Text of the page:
Academics are still using the Halloween costume controversy at Yale as a teachable moment. One wonders what they will learn.
“A white Ivy League lecturer has resigned following an uproar over an email she sent in October suggesting students should have the freedom to wear whatever Halloween costumes they like, including those that may be culturally insensitive,” Michael D. Reagan reported in The Christian Science Monitor on December 8, 2015. “Yale University announced on Monday the lecturer, Erika Christakis, would not be working at the school during the spring semester.”
“Ms. Christakis’s email was sent in response to [a] statement made by Yale’s Intercultural Affairs Committee, which suggested students should not don costumes depicting Native Americans, Asians, and [or] African Americans that could offend fellow students.”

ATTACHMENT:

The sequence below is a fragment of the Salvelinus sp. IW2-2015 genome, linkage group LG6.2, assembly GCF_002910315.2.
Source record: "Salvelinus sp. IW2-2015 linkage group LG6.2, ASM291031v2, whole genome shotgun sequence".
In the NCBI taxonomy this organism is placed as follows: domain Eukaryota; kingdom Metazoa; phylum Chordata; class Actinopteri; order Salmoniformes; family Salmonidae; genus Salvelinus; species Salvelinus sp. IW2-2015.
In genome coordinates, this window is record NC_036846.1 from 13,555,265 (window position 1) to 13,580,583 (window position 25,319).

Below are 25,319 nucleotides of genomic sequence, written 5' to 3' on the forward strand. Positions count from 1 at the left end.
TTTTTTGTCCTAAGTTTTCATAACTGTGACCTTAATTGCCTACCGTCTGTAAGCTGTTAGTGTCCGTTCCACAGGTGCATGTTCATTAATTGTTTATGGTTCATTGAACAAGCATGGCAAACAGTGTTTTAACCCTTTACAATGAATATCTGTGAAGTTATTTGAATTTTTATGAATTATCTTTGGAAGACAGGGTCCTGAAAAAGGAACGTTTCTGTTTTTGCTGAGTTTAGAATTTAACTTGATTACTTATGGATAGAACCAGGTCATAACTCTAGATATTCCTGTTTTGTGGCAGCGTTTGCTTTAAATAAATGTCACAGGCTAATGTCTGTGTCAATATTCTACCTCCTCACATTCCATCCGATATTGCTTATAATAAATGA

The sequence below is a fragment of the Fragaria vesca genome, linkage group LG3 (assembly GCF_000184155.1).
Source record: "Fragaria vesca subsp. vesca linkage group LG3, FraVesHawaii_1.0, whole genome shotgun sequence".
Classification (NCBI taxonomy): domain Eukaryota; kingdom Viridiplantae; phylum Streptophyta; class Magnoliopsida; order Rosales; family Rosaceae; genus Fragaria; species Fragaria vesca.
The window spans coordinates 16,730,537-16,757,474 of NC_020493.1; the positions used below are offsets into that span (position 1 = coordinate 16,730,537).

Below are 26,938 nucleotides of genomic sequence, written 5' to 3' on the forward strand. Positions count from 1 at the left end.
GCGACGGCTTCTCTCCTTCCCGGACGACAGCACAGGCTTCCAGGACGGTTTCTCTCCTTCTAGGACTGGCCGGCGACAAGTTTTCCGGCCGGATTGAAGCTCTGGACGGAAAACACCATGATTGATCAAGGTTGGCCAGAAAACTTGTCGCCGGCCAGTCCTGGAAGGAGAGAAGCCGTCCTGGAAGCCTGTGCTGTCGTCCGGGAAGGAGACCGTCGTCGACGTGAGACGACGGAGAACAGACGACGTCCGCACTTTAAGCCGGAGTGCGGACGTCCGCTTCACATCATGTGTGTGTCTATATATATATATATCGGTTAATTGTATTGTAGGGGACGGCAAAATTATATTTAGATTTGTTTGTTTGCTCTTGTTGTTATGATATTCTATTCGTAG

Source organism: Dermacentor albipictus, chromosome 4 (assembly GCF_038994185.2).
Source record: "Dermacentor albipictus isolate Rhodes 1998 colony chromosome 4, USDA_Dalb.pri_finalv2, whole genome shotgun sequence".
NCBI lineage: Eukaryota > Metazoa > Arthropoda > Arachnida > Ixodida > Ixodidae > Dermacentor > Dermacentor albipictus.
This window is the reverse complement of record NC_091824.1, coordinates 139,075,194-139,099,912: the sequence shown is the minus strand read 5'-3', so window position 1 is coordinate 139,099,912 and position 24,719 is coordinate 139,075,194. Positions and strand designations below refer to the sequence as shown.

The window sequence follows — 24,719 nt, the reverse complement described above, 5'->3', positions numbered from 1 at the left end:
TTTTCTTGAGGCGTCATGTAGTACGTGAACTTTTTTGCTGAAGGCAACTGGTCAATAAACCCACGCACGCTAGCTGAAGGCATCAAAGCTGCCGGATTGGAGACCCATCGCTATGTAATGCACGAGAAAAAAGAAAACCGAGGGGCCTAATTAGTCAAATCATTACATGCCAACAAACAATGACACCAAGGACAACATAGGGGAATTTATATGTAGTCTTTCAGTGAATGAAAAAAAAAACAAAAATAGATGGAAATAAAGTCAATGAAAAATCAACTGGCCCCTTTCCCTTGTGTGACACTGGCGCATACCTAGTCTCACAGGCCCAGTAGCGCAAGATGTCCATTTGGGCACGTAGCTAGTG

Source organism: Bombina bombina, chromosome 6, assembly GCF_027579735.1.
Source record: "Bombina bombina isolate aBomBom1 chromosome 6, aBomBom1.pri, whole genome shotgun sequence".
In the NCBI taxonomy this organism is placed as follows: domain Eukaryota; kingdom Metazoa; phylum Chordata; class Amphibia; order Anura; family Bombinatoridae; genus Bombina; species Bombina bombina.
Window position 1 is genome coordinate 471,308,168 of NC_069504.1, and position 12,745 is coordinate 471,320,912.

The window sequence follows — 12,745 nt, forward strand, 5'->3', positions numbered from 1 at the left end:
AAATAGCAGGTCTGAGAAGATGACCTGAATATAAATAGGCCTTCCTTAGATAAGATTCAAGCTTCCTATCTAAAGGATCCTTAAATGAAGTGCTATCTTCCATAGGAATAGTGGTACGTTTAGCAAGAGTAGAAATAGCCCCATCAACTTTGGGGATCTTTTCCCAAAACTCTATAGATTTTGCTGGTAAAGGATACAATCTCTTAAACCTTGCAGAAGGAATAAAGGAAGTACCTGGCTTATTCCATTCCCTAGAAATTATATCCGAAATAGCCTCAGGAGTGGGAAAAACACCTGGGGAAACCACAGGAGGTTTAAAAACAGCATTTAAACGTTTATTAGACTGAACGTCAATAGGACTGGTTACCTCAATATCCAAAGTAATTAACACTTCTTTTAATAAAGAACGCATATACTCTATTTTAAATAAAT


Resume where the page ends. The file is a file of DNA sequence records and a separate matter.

“Wholly apart from the values of academic inquiry, it is a mistake to seek to suppress speech in the name of equality,” Georgetown Law Professor David Cole wrote in The New York Review of Books. “Free speech and association are rights of special importance to the minority—as the Yale students themselves have demonstrated.”
“The freedom of speech empowers them to express their views, to dissent from majority policies, and to organize politically to advance their interests, just as, before them, it lent protection to Martin Luther King Jr., Malcolm X, and other civil rights activists. The last thing a minority group should seek is the suppression of nonviolent free expression.”